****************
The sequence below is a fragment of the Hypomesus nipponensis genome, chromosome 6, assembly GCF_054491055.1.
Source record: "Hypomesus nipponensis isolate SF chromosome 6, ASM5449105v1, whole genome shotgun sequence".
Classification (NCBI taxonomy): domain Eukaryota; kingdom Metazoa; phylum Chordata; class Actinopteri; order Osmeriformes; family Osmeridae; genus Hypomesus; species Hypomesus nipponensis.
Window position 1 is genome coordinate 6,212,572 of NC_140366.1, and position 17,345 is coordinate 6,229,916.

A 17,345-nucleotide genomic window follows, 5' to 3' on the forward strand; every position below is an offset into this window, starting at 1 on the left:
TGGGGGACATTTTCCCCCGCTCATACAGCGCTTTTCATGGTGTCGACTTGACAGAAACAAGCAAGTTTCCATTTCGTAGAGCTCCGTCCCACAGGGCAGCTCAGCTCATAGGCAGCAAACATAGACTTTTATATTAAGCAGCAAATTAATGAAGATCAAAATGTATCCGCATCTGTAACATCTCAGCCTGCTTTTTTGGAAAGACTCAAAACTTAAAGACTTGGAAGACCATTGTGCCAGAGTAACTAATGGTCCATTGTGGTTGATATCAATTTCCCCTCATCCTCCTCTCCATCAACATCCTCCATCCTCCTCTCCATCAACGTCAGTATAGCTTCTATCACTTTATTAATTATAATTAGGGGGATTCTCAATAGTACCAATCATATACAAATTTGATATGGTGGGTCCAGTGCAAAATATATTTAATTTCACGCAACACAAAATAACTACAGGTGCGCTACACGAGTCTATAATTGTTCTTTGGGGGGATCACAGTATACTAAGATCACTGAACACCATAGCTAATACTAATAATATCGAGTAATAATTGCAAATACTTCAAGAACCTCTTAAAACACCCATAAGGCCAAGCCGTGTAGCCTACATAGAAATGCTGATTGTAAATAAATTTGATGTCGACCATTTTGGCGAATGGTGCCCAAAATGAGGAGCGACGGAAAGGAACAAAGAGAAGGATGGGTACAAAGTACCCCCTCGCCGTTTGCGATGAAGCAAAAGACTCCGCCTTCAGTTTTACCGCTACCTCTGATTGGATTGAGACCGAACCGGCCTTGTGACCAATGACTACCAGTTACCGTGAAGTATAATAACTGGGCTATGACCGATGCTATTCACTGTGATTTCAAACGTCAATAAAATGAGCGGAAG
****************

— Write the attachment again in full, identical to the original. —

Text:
The sequence below is a fragment of the Hypomesus nipponensis genome, chromosome 6, assembly GCF_054491055.1.
Source record: "Hypomesus nipponensis isolate SF chromosome 6, ASM5449105v1, whole genome shotgun sequence".
Classification (NCBI taxonomy): domain Eukaryota; kingdom Metazoa; phylum Chordata; class Actinopteri; order Osmeriformes; family Osmeridae; genus Hypomesus; species Hypomesus nipponensis.
Window position 1 is genome coordinate 6,212,572 of NC_140366.1, and position 17,345 is coordinate 6,229,916.

A 17,345-nucleotide genomic window follows, 5' to 3' on the forward strand; every position below is an offset into this window, starting at 1 on the left:
TGGGGGACATTTTCCCCCGCTCATACAGCGCTTTTCATGGTGTCGACTTGACAGAAACAAGCAAGTTTCCATTTCGTAGAGCTCCGTCCCACAGGGCAGCTCAGCTCATAGGCAGCAAACATAGACTTTTATATTAAGCAGCAAATTAATGAAGATCAAAATGTATCCGCATCTGTAACATCTCAGCCTGCTTTTTTGGAAAGACTCAAAACTTAAAGACTTGGAAGACCATTGTGCCAGAGTAACTAATGGTCCATTGTGGTTGATATCAATTTCCCCTCATCCTCCTCTCCATCAACATCCTCCATCCTCCTCTCCATCAACGTCAGTATAGCTTCTATCACTTTATTAATTATAATTAGGGGGATTCTCAATAGTACCAATCATATACAAATTTGATATGGTGGGTCCAGTGCAAAATATATTTAATTTCACGCAACACAAAATAACTACAGGTGCGCTACACGAGTCTATAATTGTTCTTTGGGGGGATCACAGTATACTAAGATCACTGAACACCATAGCTAATACTAATAATATCGAGTAATAATTGCAAATACTTCAAGAACCTCTTAAAACACCCATAAGGCCAAGCCGTGTAGCCTACATAGAAATGCTGATTGTAAATAAATTTGATGTCGACCATTTTGGCGAATGGTGCCCAAAATGAGGAGCGACGGAAAGGAACAAAGAGAAGGATGGGTACAAAGTACCCCCTCGCCGTTTGCGATGAAGCAAAAGACTCCGCCTTCAGTTTTACCGCTACCTCTGATTGGATTGAGACCGAACCGGCCTTGTGACCAATGACTACCAGTTACCGTGAAGTATAATAACTGGGCTATGACCGATGCTATTCACTGTGATTTCAAACGTCAATAAAATGAGCGGAAG